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Sputnik 2018: Katastrophe! Neuer nightmare as Neymar’s Brazil samba in German tears

In the city of Brasilia, fireworks went off, residents jumped up and down at malls and drivers honked their car horns. And the Brazil team had not even stepped on to the field yet!

The Germans call it schadenfreude, which roughly translates to the enjoyment of another’s misfortune. And not since Eric Cartman tasted the tears of ninth grader Scott Tenorman in South Park has a tragedy brought such unbridled bliss.

Photo: Germany football fans endure the pain of an early exit after their 2-0 loss to Korea Republic on 27 June 2018.
(Copyright Hannibal Hanschke/Reuters)

In the end, it was double delight for the Samba Boys as they responded to Germany’s shock 2-0 loss to Korea Republic with their best performance of the Russia 2018 World Cup so far.

A 15-minute second half spell apart, Brazil were imperious in Moscow, as they cruised to a 2-0 win over a Serbia team that had enough in their arsenal to create problems. The result ensured that Switzerland advanced as runners up despite a 2-2 tie with table proppers Costa Rica in the other contest.

The serenity in Group E was in stark contrast to the goings-on in Group F, which virtually exploded this morning.

Spare a thought for Mexican fans who endured a traumatic afternoon in Ekaterinburg. Mexico only needed a draw to progress and, after wins against Germany and Korea, their players openly allowed their minds to drift to fanciful notions of lifting the World Cup trophy on 15 July.

At roughly 11:45am (TT time), they were shell-shocked and staring elimination in the face instead, as Sweden led 3-0. Then news filtered through that Korea had scored against Germany in Kazan, and loud cheers erupted in the stands from supporters whose team was being thrashed below.

But wait. No. Fake news. The goal was disallowed. Offside.

Hang on. The referee is checking VAR…

It’s a goal! It’s a goal!

Photo: Korea Republic captain Heung-min Son (second from right) leads the celebrations during their 2-0 World Cup win over Germany on 27 June 2018.
(Copyright FIFA/Getty)

In the time before VAR, supporters went berserk once the ball crossed the goal line. Now, the referee is the main attraction for the most magical period of the match, as players, technical staff, members, patrons and television viewers look hopefully at the guy in black and try to guess what he is hearing over his headset.

How long before referees, sufficiently warmed to the current theme, react to the newfound attention with personalised goal celebrations themselves?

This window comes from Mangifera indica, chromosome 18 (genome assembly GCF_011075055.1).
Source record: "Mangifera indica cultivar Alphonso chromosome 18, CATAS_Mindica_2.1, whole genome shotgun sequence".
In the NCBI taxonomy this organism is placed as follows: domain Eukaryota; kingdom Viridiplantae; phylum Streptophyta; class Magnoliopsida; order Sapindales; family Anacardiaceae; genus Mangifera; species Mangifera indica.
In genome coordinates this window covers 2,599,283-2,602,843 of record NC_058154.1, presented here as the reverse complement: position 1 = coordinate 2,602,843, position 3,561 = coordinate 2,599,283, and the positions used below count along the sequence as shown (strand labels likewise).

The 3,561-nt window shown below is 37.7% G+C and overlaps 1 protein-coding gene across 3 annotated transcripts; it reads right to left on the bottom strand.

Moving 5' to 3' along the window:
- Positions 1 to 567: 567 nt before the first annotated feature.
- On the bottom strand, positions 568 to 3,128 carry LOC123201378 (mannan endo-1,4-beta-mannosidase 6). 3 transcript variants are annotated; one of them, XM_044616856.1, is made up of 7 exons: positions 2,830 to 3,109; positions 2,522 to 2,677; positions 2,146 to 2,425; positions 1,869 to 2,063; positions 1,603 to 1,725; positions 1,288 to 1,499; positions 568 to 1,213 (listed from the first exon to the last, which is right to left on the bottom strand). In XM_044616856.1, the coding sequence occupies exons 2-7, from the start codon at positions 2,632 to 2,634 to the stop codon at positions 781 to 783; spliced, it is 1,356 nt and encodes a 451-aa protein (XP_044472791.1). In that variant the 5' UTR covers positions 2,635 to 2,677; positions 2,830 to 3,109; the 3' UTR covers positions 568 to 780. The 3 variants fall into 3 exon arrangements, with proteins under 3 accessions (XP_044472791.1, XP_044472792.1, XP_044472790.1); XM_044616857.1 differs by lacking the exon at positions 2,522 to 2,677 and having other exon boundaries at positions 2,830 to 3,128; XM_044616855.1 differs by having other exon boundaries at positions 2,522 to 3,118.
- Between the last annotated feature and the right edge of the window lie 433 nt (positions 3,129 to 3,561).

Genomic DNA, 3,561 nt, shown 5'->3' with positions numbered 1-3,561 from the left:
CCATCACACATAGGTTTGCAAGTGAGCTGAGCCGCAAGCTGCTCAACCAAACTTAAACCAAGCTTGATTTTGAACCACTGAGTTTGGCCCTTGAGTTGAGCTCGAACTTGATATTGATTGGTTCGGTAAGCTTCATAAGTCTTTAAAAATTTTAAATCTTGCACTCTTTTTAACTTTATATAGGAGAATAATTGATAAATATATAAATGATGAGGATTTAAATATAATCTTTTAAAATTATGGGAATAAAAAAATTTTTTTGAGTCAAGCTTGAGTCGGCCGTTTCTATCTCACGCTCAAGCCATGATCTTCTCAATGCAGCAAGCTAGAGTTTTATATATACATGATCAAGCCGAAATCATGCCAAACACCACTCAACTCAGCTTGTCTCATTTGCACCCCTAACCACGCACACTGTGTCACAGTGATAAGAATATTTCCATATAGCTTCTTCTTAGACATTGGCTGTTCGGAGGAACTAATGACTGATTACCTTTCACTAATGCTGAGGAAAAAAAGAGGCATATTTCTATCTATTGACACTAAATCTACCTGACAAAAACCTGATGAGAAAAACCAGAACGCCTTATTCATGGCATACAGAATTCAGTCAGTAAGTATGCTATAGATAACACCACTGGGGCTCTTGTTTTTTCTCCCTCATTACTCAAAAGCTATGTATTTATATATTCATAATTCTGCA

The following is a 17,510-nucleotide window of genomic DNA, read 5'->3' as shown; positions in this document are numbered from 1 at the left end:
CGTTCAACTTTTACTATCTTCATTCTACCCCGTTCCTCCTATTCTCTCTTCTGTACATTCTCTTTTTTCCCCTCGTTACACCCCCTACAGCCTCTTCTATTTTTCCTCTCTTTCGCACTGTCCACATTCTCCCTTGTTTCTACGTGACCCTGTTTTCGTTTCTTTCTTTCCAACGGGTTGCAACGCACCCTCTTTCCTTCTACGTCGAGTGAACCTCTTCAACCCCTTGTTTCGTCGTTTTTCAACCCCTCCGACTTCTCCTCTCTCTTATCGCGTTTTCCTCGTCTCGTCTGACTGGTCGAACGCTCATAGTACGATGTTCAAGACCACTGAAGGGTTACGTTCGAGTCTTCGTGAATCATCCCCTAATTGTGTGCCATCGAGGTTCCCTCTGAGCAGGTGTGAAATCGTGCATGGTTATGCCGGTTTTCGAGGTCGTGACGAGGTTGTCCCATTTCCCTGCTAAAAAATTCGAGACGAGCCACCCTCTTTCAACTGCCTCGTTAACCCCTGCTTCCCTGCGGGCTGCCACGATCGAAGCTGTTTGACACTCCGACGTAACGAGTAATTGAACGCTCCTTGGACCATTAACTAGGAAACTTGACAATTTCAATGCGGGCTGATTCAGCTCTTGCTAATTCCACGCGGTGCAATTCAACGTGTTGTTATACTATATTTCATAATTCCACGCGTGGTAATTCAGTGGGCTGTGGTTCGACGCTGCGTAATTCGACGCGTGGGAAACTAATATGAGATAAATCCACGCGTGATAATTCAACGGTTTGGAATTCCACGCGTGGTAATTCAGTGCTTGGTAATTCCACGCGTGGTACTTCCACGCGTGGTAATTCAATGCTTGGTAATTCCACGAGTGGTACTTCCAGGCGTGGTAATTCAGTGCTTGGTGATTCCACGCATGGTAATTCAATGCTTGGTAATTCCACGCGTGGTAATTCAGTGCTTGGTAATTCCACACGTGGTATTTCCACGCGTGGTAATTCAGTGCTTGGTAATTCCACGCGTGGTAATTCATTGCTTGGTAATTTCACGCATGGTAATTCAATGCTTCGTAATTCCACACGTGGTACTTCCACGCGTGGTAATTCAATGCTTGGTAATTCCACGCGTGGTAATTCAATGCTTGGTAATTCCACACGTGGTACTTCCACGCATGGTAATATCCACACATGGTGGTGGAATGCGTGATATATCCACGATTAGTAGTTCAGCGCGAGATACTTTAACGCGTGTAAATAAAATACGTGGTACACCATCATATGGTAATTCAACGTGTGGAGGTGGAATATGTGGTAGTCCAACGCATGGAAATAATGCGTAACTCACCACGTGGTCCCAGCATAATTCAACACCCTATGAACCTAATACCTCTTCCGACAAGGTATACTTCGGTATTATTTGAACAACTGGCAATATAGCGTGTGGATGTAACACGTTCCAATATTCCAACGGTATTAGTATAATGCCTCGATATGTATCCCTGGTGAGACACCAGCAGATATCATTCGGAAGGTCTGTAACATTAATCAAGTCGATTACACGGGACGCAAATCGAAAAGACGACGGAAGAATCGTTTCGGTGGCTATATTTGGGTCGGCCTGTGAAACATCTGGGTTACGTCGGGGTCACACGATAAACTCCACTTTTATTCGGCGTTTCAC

That goal, by the way, was the stoppage time strike by Korea defender Young-gwon Kim, which gave the Asian outfit an improbable lead over the world champions.

Germany were moving the ball as slowly as an over-45 fete match team that consumed their drinks before kick off rather than after the game. Yet, even then, the three points at stake was theirs for the taking as the Korean outfield players constantly squandered possession and offered about as much protection to goalkeeper Hyeon-woo Jo as an umbrella in a hurricane.

Unfortunately for “Die Mannschaft”, most of their chances fell to defender Mats Hummels whose attempt to copy the heroics of Argentina’s Marcos Rojo only left his country feeling blue.

Photo: Germany defender Mats Hummels tries to come to terms with his team’s shock elimination after a 2-0 loss to Korea Republic on 27 June 2018.
(Copyright Matthew Ashton/AMA)

In the 87th minute, German playmaker and scapegoat-in-chief, Mesut Ozil, delivered a delicious cross that found Hummels unmarked and barely six yards from goal. Hummels made such a mess of his attempted header that the ball came off his shoulder.

Had that been a schoolboy training session, the head coach would probably have stopped the session there and then and sent Hummels to run a half dozen laps.

Was this really FIFA’s number one ranked team?

It was almost fitting that when Korea did open their scoring, it came from more shambolic German play, as midfielder Toni Kroos—Mr Dependable himself!—poked the ball into Kim’s path as the Europeans looked all at sea from a simple corner kick.